What Is a Jury of Peers?
While it isn't specifically stated anywhere in the Constitution, criminal defendants generally have the right to be tried by "a jury of peers." You may be wondering what exactly that entails. Contrary to popular belief, defendants are not entitled to a jury containing members of their own race, gender, age, or sexual orientation.
The phrase dates back to the signing of the Magna Carta in England. At that point, the provision ensured that members of the nobility were tried by a jury comprised of fellow nobles, rather than being judged by the king. Now, however, "a jury of peers" more accurately means "a jury of fellow citizens."
While courts do not have to ensure that a defendant's race, gender, or age group is represented in the jury pool, the U.S. Supreme Court has held that courts may not remove a potential juror based solely on his or her race or gender. Below, you'll find an explanation of the jury selection process and the constitutional limitations placed on it.
The Jury Selection Process
The state puts together "a jury of peers" by first randomly selecting local citizens for the jury pool. The pool is then shaped during the jury selection, or voir dire, phase of the trial. During jury selection, the judge, prosecution, and defense question each potential juror in order to determine whether there is anything in the juror's background that may prejudice his or her judgment in the case.
The prosecutors and defense attorneys may then object to the inclusion of certain jurors. Attorneys have two types of objections to potential jurors: challenges for cause and peremptory challenges. While attorneys must have a legitimate reason to exclude a juror when making a challenge for cause, they typically do not need to give reasons for peremptory challenges.
In the past, prosecutors and defense attorneys may have used peremptory challenges to exclude jurors who were either of the same or different race or background as the defendant. In a number of recent decisions, however, the Supreme Court has placed restrictions on attorneys' ability to use peremptory challenges based on a juror's race, gender, or other attributes.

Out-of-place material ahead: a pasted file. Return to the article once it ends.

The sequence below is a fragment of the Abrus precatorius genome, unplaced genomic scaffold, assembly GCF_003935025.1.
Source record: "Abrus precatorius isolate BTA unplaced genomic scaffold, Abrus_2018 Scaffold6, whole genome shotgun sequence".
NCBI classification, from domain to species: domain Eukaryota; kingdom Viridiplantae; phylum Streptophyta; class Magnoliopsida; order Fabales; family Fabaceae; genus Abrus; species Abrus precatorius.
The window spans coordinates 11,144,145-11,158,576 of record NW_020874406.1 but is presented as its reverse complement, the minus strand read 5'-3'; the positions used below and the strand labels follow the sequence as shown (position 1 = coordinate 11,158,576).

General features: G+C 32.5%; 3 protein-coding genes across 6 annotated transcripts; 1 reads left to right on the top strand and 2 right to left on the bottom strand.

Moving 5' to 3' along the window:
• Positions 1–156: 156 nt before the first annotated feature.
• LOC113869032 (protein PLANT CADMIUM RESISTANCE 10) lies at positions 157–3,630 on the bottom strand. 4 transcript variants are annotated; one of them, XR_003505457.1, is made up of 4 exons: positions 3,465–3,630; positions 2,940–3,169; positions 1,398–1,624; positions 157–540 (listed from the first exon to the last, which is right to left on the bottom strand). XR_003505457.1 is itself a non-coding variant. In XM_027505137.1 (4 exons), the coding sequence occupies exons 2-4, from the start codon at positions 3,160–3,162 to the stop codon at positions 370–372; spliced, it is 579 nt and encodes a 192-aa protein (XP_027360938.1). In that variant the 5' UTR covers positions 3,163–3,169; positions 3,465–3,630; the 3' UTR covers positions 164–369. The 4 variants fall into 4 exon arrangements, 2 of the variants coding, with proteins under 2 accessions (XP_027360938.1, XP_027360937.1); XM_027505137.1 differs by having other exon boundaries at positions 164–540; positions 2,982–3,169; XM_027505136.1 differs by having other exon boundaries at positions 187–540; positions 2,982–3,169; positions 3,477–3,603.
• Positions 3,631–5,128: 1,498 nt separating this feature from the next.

Challenges Based on Race
While courts aren't required to include members of a defendant's race to create "a jury of peers," attorneys cannot exclude a juror based on race during jury selection. In Batson v. Kentucky, James Batson, an African American man, was on trial for burglary and receipt of stolen goods. The prosecutor in the case used peremptory challenges to exclude all four African American members of the jury pool, effectively creating an all-white jury.
After being convicted of the crimes, Batson appealed the decision to the U.S. Supreme Court, arguing that the removal of the black jurors violated his rights under the Sixth and Fourteenth Amendments. The Court ruled in Batson's favor. It found that while a defendant has no right to a jury composed, in whole or in part, of persons of his or her race, the State cannot exclude jurors simply because they are of the same race as the defendant.
Challenges Based on Gender, Age, or Sexual Orientation
Courts are not only prohibited from removing a juror on account of his or her race, they may not exclude a juror on the basis of gender as well. The Supreme Court has ruled that challenges based solely on the sex of a juror are unconstitutional. As a result, attorneys may not challenge a potential juror merely because the juror is a man or a woman.
While race and gender are off-limits, there are a few other traits that attorneys may use as the basis for challenging a potential juror. For example, attorneys may use a peremptory challenge on the basis of a juror's age. Some attorneys may feel that a juror who is either very young or elderly, for instance, may have a harder time keeping track of the details involved in a complex case.
In addition, courts have not yet deemed challenges based on a juror's sexual orientation unconstitutional. As a result, attorneys may be able to use peremptory challenges to remove a juror based on his or her sexual preference. It should be noted, however, that this is a developing area of law.